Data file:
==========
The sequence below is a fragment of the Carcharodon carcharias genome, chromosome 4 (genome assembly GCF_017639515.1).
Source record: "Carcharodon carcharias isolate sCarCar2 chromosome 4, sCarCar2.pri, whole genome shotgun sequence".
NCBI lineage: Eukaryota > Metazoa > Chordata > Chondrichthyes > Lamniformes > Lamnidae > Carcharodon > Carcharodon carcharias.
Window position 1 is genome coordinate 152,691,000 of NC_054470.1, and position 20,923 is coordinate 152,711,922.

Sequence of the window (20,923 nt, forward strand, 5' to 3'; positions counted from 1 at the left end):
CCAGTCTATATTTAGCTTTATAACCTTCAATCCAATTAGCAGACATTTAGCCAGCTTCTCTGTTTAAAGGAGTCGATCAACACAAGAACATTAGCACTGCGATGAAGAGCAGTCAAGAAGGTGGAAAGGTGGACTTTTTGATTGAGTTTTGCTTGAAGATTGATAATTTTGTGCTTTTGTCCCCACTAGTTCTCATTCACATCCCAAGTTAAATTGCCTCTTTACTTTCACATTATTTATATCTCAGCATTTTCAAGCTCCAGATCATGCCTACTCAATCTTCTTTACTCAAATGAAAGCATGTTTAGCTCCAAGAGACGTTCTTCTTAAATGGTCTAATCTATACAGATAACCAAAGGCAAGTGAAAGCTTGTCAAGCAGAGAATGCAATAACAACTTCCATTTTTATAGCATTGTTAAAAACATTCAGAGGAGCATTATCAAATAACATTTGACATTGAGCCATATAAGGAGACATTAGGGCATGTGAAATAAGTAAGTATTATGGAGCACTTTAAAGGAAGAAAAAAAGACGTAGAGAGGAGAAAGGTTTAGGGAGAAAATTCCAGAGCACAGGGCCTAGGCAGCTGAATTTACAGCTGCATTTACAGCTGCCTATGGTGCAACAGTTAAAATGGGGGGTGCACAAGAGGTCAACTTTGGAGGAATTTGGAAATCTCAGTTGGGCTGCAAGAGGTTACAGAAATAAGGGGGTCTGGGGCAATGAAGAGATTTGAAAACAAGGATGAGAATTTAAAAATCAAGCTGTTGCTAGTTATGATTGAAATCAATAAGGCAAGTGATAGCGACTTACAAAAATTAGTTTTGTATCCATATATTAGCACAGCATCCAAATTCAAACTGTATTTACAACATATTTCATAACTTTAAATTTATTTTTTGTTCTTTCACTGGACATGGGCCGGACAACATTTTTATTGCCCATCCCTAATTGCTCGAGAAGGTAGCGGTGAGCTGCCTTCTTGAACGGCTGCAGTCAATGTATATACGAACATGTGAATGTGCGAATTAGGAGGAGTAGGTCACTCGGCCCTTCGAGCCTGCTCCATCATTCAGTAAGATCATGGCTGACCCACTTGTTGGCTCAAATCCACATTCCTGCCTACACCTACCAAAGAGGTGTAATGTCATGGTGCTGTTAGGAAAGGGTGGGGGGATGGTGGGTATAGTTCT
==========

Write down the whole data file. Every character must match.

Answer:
The sequence below is a fragment of the Carcharodon carcharias genome, chromosome 4 (genome assembly GCF_017639515.1).
Source record: "Carcharodon carcharias isolate sCarCar2 chromosome 4, sCarCar2.pri, whole genome shotgun sequence".
NCBI lineage: Eukaryota > Metazoa > Chordata > Chondrichthyes > Lamniformes > Lamnidae > Carcharodon > Carcharodon carcharias.
Window position 1 is genome coordinate 152,691,000 of NC_054470.1, and position 20,923 is coordinate 152,711,922.

Sequence of the window (20,923 nt, forward strand, 5' to 3'; positions counted from 1 at the left end):
CCAGTCTATATTTAGCTTTATAACCTTCAATCCAATTAGCAGACATTTAGCCAGCTTCTCTGTTTAAAGGAGTCGATCAACACAAGAACATTAGCACTGCGATGAAGAGCAGTCAAGAAGGTGGAAAGGTGGACTTTTTGATTGAGTTTTGCTTGAAGATTGATAATTTTGTGCTTTTGTCCCCACTAGTTCTCATTCACATCCCAAGTTAAATTGCCTCTTTACTTTCACATTATTTATATCTCAGCATTTTCAAGCTCCAGATCATGCCTACTCAATCTTCTTTACTCAAATGAAAGCATGTTTAGCTCCAAGAGACGTTCTTCTTAAATGGTCTAATCTATACAGATAACCAAAGGCAAGTGAAAGCTTGTCAAGCAGAGAATGCAATAACAACTTCCATTTTTATAGCATTGTTAAAAACATTCAGAGGAGCATTATCAAATAACATTTGACATTGAGCCATATAAGGAGACATTAGGGCATGTGAAATAAGTAAGTATTATGGAGCACTTTAAAGGAAGAAAAAAAGACGTAGAGAGGAGAAAGGTTTAGGGAGAAAATTCCAGAGCACAGGGCCTAGGCAGCTGAATTTACAGCTGCATTTACAGCTGCCTATGGTGCAACAGTTAAAATGGGGGGTGCACAAGAGGTCAACTTTGGAGGAATTTGGAAATCTCAGTTGGGCTGCAAGAGGTTACAGAAATAAGGGGGTCTGGGGCAATGAAGAGATTTGAAAACAAGGATGAGAATTTAAAAATCAAGCTGTTGCTAGTTATGATTGAAATCAATAAGGCAAGTGATAGCGACTTACAAAAATTAGTTTTGTATCCATATATTAGCACAGCATCCAAATTCAAACTGTATTTACAACATATTTCATAACTTTAAATTTATTTTTTGTTCTTTCACTGGACATGGGCCGGACAACATTTTTATTGCCCATCCCTAATTGCTCGAGAAGGTAGCGGTGAGCTGCCTTCTTGAACGGCTGCAGTCAATGTATATACGAACATGTGAATGTGCGAATTAGGAGGAGTAGGTCACTCGGCCCTTCGAGCCTGCTCCATCATTCAGTAAGATCATGGCTGACCCACTTGTTGGCTCAAATCCACATTCCTGCCTACACCTACCAAAGAGGTGTAATGTCATGGTGCTGTTAGGAAAGGGTGGGGGGATGGTGGGTATAGTTCT